3. put the parts together and heat them with a blowtorch until they are so hot that when the solder is touched to the visible joint edge it melts and runs round, filling the the visible joint. The flux ensures the solder runs into the joint and makes a solid and totally watertight seal.

There are loads of instructional videos on You Tube if you're still unsure - unfortunately they are mostly american and can't pronounce the word solder to save themselves :nono:

Beware - like I need to tell you! - the copper gets very, VERY hot - and it's an excellent heat conductor, so the heat spreads along the pipe and will take the skin off any unwary fingers :nono:

We need two elbows to go at the bottom, each with a 10-15mm reducer.

From that lower elbow a length of 15mm tube comes up the side and into a 15mm t-piece, the side exit of which has a 10-15mm reducer in.

Then another 15m tube length runs up to an elbow, and another from that elbow to the male coupler and the tap connector.

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One of the 15mm pipes connects to the top of the outer and the bottom of the inner.

The other connects to the top of the inner and the bottom of the outer.

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What order you do all this in is up to you.

I measured up and made the upright 15 mm pieces, then connected the coils to them, gently adjusting the coils to get it all to fit.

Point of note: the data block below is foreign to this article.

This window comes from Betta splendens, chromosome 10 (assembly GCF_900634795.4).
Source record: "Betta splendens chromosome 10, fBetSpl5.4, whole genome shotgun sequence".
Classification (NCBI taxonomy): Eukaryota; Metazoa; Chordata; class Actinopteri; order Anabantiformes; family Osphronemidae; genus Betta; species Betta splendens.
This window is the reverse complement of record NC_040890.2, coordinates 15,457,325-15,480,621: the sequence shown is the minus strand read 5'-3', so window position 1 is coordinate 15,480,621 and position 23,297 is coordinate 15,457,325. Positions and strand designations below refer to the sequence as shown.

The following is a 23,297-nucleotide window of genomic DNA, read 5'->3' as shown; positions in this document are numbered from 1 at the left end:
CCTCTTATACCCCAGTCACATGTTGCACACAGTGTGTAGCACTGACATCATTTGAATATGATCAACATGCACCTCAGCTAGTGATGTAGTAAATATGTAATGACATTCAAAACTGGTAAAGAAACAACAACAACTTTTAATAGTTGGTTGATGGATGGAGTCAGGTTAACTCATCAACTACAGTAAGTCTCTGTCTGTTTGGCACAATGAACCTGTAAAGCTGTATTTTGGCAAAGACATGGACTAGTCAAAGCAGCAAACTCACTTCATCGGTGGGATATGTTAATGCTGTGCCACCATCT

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Tweak it here and there to get the 10mm pipes to reach the feed pipes. Chances are you'll need to cut a bit off one or more of the 10mm coils to get them to fit.

Try and get the coils evenly spaced.

To stabilize the whole structure, where pipes were touching, or could be comfortably made to touch, I soldered them together. Again, clean, flux, heat, solder - don't forget the flux!!

I did this is 4 or 5 places, and the whole thing is fairly solid now.

Eventually it'll all be together and is ready for the first test - a leak test - so run water through it in a place where you can check all the joints and see if anything's leaking. If you've done the soldering right there shouldn't be a leak!!

To fix a leaking joint, support it, heat it and run more solder in.

Once it's leak free, time for a test of it's cooling abilities.

Fill the boiler up, get it boiling with the chiller in, but no water flowing through it!

Once you're up to 100c, turn on the water.

Mine chilled 30 litres from 98c to 28c in just 15 minutes.

Initially the cooling water was going in around 8c and out at 69c :shock:

Good luck

Last edited by BigYin on Thu Oct 27, 2016 22:47, edited 2 times in total.
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Re: How to make a twin coil immersion chiller

Postby bobsbeer » Sat Aug 09, 2014 16:09

Thanks for sharing Mike. :thumb:
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Re: How to make a twin coil immersion chiller

Postby BigYin » Thu Oct 27, 2016 22:48

Pics and links updated :electric: